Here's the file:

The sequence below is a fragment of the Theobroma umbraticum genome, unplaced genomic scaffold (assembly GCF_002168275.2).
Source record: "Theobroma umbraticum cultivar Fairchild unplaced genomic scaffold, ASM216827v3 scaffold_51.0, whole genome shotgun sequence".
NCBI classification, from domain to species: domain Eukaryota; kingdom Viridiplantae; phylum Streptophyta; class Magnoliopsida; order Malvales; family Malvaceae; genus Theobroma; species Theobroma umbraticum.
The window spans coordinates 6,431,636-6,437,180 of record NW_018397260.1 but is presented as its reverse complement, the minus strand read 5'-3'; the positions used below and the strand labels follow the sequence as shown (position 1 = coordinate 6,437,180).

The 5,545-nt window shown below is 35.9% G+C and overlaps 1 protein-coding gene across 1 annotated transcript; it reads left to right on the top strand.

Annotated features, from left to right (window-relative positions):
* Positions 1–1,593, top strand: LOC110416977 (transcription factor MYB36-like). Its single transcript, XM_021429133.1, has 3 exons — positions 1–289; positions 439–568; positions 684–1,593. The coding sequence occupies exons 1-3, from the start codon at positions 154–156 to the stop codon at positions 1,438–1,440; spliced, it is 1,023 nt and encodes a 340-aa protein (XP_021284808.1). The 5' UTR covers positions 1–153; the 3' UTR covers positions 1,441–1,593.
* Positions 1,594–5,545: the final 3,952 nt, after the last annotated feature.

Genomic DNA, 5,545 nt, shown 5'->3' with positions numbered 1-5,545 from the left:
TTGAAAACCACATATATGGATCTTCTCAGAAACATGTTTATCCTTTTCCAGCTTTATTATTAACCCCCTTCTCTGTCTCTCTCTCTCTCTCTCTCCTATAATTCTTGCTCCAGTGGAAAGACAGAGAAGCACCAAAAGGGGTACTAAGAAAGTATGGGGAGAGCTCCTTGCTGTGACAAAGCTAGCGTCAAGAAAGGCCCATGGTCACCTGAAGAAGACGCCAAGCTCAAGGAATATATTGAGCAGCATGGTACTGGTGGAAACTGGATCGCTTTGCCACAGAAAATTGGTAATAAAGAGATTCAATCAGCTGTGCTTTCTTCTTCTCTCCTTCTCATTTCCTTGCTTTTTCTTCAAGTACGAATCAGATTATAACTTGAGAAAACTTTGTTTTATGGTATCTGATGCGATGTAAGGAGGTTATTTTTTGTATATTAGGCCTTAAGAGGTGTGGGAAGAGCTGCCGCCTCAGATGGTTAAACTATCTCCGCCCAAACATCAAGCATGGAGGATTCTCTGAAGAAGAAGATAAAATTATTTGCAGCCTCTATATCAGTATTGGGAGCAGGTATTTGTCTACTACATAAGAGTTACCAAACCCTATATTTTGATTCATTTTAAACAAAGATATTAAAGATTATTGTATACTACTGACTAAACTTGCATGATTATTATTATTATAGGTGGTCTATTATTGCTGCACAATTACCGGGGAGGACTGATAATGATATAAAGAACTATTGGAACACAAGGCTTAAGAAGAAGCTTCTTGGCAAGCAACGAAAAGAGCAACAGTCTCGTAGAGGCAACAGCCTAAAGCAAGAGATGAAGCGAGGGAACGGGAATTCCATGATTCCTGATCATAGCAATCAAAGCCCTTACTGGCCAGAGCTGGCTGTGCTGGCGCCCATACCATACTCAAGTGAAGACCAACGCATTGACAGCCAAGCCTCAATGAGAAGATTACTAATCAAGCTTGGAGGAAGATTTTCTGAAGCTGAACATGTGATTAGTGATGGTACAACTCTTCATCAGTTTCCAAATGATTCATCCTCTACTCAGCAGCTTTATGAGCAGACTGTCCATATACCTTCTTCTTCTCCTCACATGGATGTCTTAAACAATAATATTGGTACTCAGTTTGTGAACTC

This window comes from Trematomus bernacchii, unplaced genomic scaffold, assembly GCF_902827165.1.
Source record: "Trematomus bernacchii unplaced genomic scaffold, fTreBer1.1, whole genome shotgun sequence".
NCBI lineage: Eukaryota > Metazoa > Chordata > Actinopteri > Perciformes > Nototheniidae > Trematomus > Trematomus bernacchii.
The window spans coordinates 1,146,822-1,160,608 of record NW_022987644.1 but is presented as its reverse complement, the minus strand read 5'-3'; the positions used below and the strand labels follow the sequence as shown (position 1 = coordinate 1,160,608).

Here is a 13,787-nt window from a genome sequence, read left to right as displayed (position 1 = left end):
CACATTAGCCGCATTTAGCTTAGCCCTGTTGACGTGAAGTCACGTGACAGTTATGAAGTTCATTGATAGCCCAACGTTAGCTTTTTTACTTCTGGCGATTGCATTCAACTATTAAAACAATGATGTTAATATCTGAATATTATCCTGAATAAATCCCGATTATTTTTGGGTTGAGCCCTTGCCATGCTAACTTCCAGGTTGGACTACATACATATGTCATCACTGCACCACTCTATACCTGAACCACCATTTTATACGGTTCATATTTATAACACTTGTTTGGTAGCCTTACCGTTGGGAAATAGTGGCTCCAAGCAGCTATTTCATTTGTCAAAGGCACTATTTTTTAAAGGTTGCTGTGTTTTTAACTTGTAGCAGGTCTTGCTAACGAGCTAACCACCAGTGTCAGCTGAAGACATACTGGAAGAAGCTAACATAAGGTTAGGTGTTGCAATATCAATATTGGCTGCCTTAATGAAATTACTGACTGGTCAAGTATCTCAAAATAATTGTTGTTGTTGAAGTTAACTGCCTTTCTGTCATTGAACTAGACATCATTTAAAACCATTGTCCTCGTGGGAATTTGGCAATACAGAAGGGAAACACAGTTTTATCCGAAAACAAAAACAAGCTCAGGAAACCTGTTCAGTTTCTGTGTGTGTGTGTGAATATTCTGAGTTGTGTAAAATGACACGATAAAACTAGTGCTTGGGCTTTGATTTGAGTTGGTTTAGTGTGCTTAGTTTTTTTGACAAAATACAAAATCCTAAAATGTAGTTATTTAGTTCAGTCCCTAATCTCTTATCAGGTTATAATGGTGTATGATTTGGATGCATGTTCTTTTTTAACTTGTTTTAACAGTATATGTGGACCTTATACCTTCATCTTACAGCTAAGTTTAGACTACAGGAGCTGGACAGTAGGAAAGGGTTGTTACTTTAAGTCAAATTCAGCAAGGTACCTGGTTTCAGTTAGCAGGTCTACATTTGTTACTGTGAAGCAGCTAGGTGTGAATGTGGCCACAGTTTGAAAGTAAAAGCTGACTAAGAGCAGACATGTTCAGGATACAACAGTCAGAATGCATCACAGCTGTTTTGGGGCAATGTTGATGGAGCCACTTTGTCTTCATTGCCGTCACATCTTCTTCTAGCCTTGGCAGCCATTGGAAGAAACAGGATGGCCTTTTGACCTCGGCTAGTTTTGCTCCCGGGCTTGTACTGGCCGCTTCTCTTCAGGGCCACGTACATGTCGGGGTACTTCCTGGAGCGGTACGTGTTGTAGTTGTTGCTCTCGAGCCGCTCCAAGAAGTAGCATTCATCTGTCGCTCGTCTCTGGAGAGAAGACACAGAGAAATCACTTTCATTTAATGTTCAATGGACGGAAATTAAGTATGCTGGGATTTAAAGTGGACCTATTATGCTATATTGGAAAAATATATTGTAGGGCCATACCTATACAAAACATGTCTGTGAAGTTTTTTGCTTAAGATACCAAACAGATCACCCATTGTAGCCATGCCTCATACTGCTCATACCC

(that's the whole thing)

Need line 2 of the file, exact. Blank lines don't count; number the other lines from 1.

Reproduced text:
Source record: "Theobroma umbraticum cultivar Fairchild unplaced genomic scaffold, ASM216827v3 scaffold_51.0, whole genome shotgun sequence".